In a shock state tissue, perfusion is compromised causing hypoperfusion to organs, cellular hypoxia, and metabolic disorder resulting in cellular injury. Injury to the organs is mainly due to the duration of the hypoperfusion and the speed with which the etiology can be treated and the shock state can be reversed. When patients are hemodynamically unstable, an important and potentially life-saving intervention is the use of vasoactive therapies to restore appropriate tissue perfusion by increasing blood flow and thereby increasing oxygenation. Vasoactive agents can be categorized by their activity and are often divided into two types: vasopressors and inotropes. The term vasopressor refers to a class of drugs that cause vasoconstriction. Typically, increasing vasoconstriction leads to an increase in systemic vascular resistance (SVR), which leads to an increase in blood pressure. The term inotrope refers to a class of drugs that increase the strength of cardiac contraction. Increasing the strength of cardiac contractions will increase the stroke volume (SV). By increasing SV, the intent is to increase the cardiac output (CO) and therefore increase blood pressure.
To review, mean arterial pressure (MAP) is the product of SVR and CO. SVR is the resistance that blood flow must overcome to reach the circulatory system; it is affected by blood viscosity, vessel length, and vessel diameter. The major determinant of SVR is the arterioles, which can manipulate blood supply by altering their diameter. Recall that keep in mind that CO is the product of SV and heart rate. SV is the quantitiy of blood that is pumped from the ventricle of the heart with each beat, which is dependent on preload (end-diastolic volume), afterload, and cardiac contractility. Vasoactive therapies are used in an attempt to manipulate these important parameters. Vasoactive drugs can also increase heart rate by increasing the sinoatrial conduction, giving them “chronotropic” properties. A “dromotropic” effect refers to an increase in atrioventricular (AV) nodal conduction.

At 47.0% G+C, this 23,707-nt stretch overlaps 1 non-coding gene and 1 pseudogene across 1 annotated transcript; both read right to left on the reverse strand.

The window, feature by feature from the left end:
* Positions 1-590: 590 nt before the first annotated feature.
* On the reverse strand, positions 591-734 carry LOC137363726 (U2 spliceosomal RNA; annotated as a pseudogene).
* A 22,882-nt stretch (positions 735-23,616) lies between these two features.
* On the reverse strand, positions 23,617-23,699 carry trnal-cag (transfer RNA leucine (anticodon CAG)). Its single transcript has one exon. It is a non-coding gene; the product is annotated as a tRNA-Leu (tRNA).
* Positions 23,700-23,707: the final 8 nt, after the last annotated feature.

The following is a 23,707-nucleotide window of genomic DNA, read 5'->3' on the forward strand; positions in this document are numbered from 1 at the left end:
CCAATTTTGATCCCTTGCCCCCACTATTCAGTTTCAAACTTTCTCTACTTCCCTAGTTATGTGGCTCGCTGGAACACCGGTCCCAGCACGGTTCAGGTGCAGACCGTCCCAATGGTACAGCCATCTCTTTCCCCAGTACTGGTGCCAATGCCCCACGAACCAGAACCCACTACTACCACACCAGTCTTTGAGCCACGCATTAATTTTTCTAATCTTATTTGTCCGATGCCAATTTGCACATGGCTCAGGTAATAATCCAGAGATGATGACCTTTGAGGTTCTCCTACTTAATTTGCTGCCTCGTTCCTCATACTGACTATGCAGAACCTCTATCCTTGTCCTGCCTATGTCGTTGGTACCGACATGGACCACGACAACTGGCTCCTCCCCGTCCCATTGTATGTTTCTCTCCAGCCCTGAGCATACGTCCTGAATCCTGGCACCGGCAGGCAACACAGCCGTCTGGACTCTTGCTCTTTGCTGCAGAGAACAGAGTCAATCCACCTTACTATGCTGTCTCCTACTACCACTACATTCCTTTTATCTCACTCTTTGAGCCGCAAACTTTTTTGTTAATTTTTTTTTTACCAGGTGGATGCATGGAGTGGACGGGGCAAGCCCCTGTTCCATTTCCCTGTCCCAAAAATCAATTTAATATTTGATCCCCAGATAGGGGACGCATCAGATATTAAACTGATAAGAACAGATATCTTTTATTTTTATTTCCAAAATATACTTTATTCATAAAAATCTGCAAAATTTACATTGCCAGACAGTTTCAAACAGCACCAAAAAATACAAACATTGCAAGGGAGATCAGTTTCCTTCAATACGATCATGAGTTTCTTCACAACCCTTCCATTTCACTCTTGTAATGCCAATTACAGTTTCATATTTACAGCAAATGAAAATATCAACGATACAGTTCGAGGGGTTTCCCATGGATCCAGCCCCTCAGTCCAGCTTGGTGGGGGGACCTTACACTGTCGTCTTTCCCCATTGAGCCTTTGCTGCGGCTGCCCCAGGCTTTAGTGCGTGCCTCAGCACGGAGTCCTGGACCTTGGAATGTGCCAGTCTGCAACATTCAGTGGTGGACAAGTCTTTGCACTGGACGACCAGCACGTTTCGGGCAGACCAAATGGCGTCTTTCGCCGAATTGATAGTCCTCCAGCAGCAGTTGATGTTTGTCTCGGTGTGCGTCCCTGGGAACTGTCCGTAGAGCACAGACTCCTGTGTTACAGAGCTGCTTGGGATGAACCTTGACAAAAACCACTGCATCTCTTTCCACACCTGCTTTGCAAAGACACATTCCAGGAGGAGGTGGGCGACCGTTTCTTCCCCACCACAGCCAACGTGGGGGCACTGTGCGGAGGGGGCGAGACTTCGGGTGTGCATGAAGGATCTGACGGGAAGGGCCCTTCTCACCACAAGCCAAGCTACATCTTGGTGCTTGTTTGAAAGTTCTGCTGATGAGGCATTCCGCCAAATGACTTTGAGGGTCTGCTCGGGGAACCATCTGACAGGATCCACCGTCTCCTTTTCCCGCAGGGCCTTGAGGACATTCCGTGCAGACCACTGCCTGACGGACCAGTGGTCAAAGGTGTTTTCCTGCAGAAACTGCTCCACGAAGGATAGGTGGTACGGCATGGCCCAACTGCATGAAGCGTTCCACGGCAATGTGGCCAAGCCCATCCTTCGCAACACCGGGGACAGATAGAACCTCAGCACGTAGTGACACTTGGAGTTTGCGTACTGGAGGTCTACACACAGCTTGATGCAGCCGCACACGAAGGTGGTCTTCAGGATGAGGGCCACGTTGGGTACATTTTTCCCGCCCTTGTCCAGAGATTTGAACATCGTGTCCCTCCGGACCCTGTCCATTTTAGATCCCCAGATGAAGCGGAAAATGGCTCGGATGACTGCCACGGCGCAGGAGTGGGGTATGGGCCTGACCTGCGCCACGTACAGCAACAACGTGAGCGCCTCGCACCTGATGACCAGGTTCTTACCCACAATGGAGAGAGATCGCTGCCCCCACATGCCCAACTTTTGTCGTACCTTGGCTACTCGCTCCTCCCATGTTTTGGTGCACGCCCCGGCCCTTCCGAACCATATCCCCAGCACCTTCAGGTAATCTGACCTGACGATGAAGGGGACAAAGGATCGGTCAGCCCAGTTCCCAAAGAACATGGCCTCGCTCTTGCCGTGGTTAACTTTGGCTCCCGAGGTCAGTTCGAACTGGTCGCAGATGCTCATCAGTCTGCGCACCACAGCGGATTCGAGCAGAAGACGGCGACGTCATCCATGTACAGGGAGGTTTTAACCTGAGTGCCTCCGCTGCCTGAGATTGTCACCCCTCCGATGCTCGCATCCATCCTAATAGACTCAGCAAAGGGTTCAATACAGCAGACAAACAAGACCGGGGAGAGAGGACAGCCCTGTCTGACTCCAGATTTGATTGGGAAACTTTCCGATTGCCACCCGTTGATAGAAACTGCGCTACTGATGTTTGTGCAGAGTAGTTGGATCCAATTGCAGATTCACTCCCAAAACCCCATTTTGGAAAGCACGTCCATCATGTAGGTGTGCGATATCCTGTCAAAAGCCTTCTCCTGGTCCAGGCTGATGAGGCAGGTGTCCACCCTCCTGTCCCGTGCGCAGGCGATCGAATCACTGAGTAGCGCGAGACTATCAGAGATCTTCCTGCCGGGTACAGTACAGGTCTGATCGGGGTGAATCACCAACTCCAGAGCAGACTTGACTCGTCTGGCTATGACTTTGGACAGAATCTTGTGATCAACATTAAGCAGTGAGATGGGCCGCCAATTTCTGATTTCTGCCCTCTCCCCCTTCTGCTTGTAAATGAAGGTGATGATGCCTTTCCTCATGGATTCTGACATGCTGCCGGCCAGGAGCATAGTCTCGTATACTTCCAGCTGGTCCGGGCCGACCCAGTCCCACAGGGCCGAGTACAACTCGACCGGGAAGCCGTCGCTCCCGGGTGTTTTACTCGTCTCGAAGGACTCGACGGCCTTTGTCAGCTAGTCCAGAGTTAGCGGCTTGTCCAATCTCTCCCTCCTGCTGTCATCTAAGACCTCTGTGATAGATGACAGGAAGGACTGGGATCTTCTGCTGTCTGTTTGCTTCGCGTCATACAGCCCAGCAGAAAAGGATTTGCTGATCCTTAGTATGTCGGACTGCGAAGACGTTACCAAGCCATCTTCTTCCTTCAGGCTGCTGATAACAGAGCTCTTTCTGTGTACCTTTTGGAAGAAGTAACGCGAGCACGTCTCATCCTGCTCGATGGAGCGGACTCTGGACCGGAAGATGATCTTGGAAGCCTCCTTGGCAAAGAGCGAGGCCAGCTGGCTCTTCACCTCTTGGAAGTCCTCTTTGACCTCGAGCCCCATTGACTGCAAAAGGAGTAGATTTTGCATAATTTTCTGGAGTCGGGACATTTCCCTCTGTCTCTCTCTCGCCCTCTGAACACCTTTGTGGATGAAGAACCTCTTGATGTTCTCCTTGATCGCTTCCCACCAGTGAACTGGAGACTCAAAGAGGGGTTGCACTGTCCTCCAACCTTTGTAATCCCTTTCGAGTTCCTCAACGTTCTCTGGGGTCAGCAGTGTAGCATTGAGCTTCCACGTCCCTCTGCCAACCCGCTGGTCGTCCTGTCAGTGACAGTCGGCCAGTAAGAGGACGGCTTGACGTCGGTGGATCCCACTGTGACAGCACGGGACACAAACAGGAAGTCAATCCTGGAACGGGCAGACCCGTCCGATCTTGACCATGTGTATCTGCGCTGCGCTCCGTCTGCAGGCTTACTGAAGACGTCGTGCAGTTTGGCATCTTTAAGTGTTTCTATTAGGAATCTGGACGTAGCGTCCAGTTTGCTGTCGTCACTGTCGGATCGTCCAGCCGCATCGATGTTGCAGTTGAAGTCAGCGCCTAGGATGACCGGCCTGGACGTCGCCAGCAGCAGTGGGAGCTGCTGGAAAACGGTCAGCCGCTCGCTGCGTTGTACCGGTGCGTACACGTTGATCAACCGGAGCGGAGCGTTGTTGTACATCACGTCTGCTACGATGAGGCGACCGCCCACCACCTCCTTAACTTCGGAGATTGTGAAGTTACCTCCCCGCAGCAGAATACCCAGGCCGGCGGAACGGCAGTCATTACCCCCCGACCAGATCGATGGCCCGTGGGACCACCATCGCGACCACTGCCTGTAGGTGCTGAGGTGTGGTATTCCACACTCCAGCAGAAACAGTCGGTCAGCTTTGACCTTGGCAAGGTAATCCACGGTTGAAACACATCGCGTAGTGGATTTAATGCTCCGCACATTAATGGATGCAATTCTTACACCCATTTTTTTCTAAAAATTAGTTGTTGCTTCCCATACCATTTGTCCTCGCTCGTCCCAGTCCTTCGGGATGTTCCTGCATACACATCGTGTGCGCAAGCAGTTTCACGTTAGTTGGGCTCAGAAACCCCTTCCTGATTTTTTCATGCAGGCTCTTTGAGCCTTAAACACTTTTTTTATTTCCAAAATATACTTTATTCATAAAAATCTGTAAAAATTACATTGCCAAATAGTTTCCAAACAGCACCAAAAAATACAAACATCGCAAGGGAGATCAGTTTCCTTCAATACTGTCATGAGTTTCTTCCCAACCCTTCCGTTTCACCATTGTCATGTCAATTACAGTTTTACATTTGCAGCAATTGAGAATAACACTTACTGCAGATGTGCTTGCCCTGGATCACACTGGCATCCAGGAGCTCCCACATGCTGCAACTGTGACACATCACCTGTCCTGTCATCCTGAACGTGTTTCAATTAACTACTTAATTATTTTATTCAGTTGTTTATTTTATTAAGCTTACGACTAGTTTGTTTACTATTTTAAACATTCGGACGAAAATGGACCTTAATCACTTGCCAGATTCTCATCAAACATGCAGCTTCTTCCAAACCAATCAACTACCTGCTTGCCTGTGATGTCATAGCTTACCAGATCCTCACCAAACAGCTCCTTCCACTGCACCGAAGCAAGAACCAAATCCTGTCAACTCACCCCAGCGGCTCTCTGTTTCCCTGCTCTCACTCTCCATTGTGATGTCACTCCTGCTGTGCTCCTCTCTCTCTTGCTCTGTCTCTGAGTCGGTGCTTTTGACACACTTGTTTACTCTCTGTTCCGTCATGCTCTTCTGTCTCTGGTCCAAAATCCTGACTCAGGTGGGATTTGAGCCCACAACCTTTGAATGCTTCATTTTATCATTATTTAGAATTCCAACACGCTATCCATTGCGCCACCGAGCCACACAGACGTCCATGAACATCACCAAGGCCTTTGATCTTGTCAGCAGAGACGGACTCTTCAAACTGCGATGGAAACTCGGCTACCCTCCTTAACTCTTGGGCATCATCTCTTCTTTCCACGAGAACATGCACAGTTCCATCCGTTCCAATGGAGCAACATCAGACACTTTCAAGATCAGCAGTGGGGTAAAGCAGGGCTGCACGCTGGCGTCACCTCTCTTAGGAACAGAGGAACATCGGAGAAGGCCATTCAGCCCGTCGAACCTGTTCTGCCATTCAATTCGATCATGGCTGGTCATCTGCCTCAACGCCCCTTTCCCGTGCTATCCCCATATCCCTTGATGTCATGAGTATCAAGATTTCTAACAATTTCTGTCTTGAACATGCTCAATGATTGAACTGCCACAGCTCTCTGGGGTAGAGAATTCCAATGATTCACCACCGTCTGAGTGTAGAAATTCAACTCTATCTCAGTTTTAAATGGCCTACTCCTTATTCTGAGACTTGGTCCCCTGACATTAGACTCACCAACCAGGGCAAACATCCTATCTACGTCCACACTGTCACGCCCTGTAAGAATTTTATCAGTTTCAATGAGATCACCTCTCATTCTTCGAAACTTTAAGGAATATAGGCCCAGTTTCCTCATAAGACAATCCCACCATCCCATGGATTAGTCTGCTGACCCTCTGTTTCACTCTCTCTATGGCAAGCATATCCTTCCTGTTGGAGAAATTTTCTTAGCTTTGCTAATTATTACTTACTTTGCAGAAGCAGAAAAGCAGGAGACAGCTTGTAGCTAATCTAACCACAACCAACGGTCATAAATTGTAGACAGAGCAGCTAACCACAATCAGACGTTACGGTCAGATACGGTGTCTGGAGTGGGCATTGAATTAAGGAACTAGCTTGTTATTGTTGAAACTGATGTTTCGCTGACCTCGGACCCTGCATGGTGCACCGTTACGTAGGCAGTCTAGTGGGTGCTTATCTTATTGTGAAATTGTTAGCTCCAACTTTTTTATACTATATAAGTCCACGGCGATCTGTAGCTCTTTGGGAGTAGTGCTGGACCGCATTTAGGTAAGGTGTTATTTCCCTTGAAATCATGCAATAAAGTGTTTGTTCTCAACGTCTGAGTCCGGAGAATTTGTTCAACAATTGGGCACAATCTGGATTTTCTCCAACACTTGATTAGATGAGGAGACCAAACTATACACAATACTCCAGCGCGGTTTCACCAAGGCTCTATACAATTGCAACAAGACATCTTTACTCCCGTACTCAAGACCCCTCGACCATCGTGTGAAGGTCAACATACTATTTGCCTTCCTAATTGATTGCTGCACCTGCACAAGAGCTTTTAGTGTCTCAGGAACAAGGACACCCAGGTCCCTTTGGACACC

Prior to or concurrent with initiating vasoactive or inotropic medications, it is essential to attempt to identify the potential cause of the shock state and guide therapy based on this presumptive diagnosis.
Vasopressors and inotropic drugs are divided into two types based on their effects: adrenergic and nonadrenergic. The adrenergic agonists function at adrenergic receptors (α1, α2, β1, β2) and dopaminergic (DA) receptors. The nonadrenergic agonists exert their effect primarily via the vasopressin-specific receptor (V1, V2) or by inhibition of phosphodiesterase 3, which potentiates the effect of cyclic adenosine monophosphate (cAMP). It is crucial to have a good understanding of the physiologic function of these medications and their corresponding receptors and to use this understanding to guide therapy. Table 16-1 provides a summary of the physiologic responses associated with each receptor.
Table 16-1. Physiologic Actions of Receptors Stimulated by Vasopressors
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